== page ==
How are janitors and welders doing similar work? And if you're not working now, why are you comparing your salary then to what people make now?

    I never claimed anything for "poverty." That's your attempt to reframe and skew the discussion. The idea that public sector workers receive both less salary compensation and less potential for salary compensation than private workers, I would have thought didn't need explaining. My boss runs a shop of over 700 people, and runs it well. His salary is about 1/3 that of the head of ODS, {pdf} an Oregon company with about 700 employees. And that's just salary; after bonuses and other compensation he tops out of $500,000.

    I would probably agree that the lower the skill performed, the less likelihood that public sector employees are worse compensated. But it doesn't take long before private sector employees doing similar work--particuarly in professional sectors--begin to get paid far better than their public brethren.

    As a programmer in Virginia in the 90s, I got about 20 bucks an hour while the City charged around 38. I switched to a private consultancy organization and immediately made about $10K a year more in salary...and the company was charging about $75 an hour for my services. (I myself made that amount in freelance work, as well).

    If you've been working for any length of time and haven't figured out the formula, I have to wonder about how closely you're paying attention:

    public sector--lower wages, better deferred compensation, better stability, lower ceiling

    private sector--higher wages, less deferred compensation, higher perks and fringes, higher ceiling, less stability.

    I think most of us don't need a citation for that.

  • (Show?)

    And heck, that ODS number is 2 years old...

  • max (unverified)
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    It's worth remembering that back in the early '80's when many in the private sector (particularly tech) were receiving double-digit pay boosts, public sector employees were not receiving enough to cover cost-of-living increases. During those years, many public employees had a pathetic "retirement program" in which four to six percent of earnings were placed into a "stable fund" account - which meant they earned diddly. Recognizing that they couldn't match the pay rates that private sector employees were receiving, a number of public agencies (such as Metro) moved their employees into a different program - the PERS program.

    Initially, PERS simply guaranteed an 8% return on investment. Over time, that approach appeared less and less tenable over the long-term, and so PERS then allowed individuals to direct a percentage of funds into the stock market - with NO guarantee as to rate of return. A surprising number of folks chose to do just that, which in itself acted to reduce the strain of the 8% guarantee.

  • PMG (unverified)
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    No one, and I mean NO ONE, deserves the pension rates PERS provides. 108% at 30 years means we could be paying pensions for 40 years, and I am really sorry, but public servants on the public dole DO NOT deserve this kind of compensation.

    Try 83% and falling toward 50% over the next few years. See here:

    http://tinyurl.com/y3933l

  • (Show?)

    The whole of modern employment history in the US doesn't suffice for you?

    I'll take that as a "no". It's certainly not a citation of any actual.....you know........numbers. Like this:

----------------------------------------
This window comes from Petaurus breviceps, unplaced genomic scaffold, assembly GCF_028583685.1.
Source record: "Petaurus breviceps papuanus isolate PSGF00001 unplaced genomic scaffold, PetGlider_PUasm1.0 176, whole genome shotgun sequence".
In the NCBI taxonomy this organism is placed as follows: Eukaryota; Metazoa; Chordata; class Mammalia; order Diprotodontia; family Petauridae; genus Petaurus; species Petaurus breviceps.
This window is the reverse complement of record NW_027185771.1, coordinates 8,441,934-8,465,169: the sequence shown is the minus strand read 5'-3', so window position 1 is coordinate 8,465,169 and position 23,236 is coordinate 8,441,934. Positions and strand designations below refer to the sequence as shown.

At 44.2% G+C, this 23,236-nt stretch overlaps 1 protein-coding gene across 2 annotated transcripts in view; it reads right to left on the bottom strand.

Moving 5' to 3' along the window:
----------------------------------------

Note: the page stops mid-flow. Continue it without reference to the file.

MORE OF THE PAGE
Retired government workers are twice as likely to get a pension as their counterparts in the private sector, and the typical benefit is far more generous. The nation's 6 million retired civil servants — teachers, police, administrators, laborers — received a median benefit of $17,640 in 2005, according to the Congressional Research Service. Eleven million private-sector retirees covered by traditional pensions got $7,692.

    andthe Bureau of Labor statistics sez:

    • Total compensation costs for private-sector employers in September 2004 were $23.76 per hour worked, up from $13.42 in 1987. Since March 1987, total compensation costs have increased at an average annual rate of 3.3 percent, according to data from the Bureau of Labor Statistics (BLS).

    • Total compensation costs for state and local governments were $34.72 per hour worked in September 2004, up from $22.31 in March 1991, according to data from the U.S. Bureau of Labor Statistics (BLS). Since March 1991, total compensation costs in the state and local government sector have increased at an average annual rate of 3.3 percent.

    So in 2004 private sector employees averaged seventy cents for every dollar earned by state and local public sector employees.

    How are janitors and welders doing similar work?

    They're not. Any shop I've ever worked at, the custodial staff makes the lowest wages, Layout welder fitters make the highest wages, and burn table guys and line welders make the middle income on the blue collar side of the company.

    So it's pretty much based on skills required for the job, and in each category they make wa-a-a-a-ay less than state or federal guys doing the same job.

    And if you're not working now,

    Actually, I worked for "the man" until about two years ago and currently contract to a firm here in Sandy. Only now I get to work from my own shop......

    why are you comparing your salary then to what people make now?

    I didn't lose my capability to understand current wages in my industry when I quit my job in Canby.

    My boss runs a shop of over 700 people, and runs it well. His salary is about 1/3 that of the head of ODS, {pdf} an Oregon company with about 700 employees. And that's just salary; after bonuses and other compensation he tops out of $500,000.

    Again, what's your point? This one example of manager compensation is totally irrelevant to this assertion.

    All workers don't get the same benefits PERS folks get--because they get MORE

  • David Wright (unverified)